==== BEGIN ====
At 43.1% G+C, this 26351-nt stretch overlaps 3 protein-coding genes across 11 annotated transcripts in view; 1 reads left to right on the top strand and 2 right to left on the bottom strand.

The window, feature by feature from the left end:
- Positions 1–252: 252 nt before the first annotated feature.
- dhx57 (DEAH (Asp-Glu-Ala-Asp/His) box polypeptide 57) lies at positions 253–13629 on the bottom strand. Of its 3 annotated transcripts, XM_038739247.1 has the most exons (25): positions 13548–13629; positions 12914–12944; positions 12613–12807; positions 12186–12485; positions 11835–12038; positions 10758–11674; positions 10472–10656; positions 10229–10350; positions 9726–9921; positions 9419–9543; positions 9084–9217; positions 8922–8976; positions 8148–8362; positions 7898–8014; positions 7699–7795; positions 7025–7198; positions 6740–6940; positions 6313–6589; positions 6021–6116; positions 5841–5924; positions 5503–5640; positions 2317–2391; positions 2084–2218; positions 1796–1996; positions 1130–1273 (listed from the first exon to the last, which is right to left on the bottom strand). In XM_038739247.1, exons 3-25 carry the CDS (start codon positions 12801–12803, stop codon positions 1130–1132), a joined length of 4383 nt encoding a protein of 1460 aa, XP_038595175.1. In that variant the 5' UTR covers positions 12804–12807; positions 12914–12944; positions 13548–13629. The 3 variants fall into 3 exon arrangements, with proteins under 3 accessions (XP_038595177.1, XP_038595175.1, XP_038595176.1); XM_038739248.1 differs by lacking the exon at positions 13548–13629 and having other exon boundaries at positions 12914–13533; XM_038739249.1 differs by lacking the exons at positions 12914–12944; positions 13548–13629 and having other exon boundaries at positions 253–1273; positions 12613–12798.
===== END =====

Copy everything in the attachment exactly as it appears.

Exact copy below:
At 43.1% G+C, this 26351-nt stretch overlaps 3 protein-coding genes across 11 annotated transcripts in view; 1 reads left to right on the top strand and 2 right to left on the bottom strand.

The window, feature by feature from the left end:
- Positions 1–252: 252 nt before the first annotated feature.
- dhx57 (DEAH (Asp-Glu-Ala-Asp/His) box polypeptide 57) lies at positions 253–13629 on the bottom strand. Of its 3 annotated transcripts, XM_038739247.1 has the most exons (25): positions 13548–13629; positions 12914–12944; positions 12613–12807; positions 12186–12485; positions 11835–12038; positions 10758–11674; positions 10472–10656; positions 10229–10350; positions 9726–9921; positions 9419–9543; positions 9084–9217; positions 8922–8976; positions 8148–8362; positions 7898–8014; positions 7699–7795; positions 7025–7198; positions 6740–6940; positions 6313–6589; positions 6021–6116; positions 5841–5924; positions 5503–5640; positions 2317–2391; positions 2084–2218; positions 1796–1996; positions 1130–1273 (listed from the first exon to the last, which is right to left on the bottom strand). In XM_038739247.1, exons 3-25 carry the CDS (start codon positions 12801–12803, stop codon positions 1130–1132), a joined length of 4383 nt encoding a protein of 1460 aa, XP_038595175.1. In that variant the 5' UTR covers positions 12804–12807; positions 12914–12944; positions 13548–13629. The 3 variants fall into 3 exon arrangements, with proteins under 3 accessions (XP_038595177.1, XP_038595175.1, XP_038595176.1); XM_038739248.1 differs by lacking the exon at positions 13548–13629 and having other exon boundaries at positions 12914–13533; XM_038739249.1 differs by lacking the exons at positions 12914–12944; positions 13548–13629 and having other exon boundaries at positions 253–1273; positions 12613–12798.